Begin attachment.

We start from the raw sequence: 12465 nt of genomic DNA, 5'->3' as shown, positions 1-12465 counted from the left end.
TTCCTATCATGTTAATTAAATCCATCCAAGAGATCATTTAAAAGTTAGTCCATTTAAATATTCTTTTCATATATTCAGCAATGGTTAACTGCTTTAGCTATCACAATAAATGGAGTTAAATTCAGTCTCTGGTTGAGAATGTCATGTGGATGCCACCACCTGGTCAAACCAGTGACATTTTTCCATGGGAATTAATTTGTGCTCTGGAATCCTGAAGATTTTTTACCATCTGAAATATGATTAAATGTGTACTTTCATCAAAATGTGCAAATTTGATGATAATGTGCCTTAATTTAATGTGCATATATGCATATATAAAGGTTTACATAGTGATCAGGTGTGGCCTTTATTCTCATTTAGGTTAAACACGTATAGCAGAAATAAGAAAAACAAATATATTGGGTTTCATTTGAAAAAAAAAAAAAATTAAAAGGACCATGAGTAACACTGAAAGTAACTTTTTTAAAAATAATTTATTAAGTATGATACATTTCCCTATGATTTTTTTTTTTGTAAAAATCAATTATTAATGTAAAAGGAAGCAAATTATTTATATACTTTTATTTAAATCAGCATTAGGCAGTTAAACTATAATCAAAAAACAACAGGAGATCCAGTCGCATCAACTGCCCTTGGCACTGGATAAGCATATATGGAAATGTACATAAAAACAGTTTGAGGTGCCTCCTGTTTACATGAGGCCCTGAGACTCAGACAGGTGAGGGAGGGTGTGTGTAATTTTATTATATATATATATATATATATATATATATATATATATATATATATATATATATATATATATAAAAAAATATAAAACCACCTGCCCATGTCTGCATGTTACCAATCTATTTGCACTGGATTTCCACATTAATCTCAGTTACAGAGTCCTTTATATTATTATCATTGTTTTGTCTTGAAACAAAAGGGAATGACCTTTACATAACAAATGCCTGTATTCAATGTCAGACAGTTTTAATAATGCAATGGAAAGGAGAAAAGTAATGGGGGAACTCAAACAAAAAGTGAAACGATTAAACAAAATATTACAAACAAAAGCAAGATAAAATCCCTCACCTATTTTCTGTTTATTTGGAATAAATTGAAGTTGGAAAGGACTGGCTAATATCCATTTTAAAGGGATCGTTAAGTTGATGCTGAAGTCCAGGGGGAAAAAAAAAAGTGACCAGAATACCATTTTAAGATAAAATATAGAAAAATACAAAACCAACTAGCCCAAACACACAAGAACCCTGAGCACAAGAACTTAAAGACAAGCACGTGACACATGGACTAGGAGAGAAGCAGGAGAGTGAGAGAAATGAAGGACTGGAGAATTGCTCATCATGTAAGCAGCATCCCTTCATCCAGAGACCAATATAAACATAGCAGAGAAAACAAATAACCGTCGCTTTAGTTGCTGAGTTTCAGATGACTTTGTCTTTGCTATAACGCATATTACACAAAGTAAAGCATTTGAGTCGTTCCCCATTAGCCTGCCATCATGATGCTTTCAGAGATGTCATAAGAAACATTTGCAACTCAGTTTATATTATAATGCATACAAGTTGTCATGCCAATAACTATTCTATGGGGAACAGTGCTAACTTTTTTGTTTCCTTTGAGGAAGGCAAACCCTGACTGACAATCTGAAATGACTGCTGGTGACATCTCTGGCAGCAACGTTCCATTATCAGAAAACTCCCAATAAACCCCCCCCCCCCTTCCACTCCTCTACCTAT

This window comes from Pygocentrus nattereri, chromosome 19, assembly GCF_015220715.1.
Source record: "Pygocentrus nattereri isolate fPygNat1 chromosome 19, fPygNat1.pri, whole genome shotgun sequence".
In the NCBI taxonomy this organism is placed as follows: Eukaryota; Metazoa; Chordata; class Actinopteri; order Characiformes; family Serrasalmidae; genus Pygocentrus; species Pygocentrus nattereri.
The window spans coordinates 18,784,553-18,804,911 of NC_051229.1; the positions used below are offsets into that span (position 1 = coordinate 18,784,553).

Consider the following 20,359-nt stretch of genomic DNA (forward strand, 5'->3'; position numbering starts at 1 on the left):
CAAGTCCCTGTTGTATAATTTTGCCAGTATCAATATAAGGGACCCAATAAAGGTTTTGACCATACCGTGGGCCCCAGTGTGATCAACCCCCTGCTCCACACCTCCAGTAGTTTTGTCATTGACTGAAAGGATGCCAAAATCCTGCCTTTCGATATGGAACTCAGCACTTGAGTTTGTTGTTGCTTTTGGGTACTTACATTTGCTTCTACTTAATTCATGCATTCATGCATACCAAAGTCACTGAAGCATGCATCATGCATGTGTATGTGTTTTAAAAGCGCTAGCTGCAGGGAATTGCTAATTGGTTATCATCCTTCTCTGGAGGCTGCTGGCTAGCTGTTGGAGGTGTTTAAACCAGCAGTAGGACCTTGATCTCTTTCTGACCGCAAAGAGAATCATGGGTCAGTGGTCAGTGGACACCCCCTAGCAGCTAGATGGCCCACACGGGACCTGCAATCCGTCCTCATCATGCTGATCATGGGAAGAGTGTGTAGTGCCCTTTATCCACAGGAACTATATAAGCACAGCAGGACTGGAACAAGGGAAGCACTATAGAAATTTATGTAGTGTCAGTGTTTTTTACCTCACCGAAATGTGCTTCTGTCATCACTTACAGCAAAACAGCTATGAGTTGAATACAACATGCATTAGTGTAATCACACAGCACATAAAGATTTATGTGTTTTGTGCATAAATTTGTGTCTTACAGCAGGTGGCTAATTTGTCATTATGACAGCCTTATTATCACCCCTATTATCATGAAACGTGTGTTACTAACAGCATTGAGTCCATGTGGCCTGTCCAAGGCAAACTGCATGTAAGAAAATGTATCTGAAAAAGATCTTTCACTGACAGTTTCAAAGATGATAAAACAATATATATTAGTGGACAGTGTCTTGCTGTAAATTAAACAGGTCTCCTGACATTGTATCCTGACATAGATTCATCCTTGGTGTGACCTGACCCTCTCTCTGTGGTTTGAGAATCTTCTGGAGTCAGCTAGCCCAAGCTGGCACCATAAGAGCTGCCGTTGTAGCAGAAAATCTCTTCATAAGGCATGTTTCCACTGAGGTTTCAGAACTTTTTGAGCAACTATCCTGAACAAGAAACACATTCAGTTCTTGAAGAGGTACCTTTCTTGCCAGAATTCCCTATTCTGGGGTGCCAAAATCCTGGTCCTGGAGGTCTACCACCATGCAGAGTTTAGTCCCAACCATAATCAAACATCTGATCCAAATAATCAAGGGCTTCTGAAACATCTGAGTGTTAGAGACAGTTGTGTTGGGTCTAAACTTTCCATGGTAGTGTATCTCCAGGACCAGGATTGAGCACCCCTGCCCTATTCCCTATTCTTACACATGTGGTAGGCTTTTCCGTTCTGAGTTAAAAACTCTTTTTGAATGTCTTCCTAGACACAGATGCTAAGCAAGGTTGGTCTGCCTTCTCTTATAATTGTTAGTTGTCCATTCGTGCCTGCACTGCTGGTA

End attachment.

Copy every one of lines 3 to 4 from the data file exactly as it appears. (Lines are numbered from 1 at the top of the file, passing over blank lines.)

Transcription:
This window comes from Pygocentrus nattereri, chromosome 19, assembly GCF_015220715.1.
Source record: "Pygocentrus nattereri isolate fPygNat1 chromosome 19, fPygNat1.pri, whole genome shotgun sequence".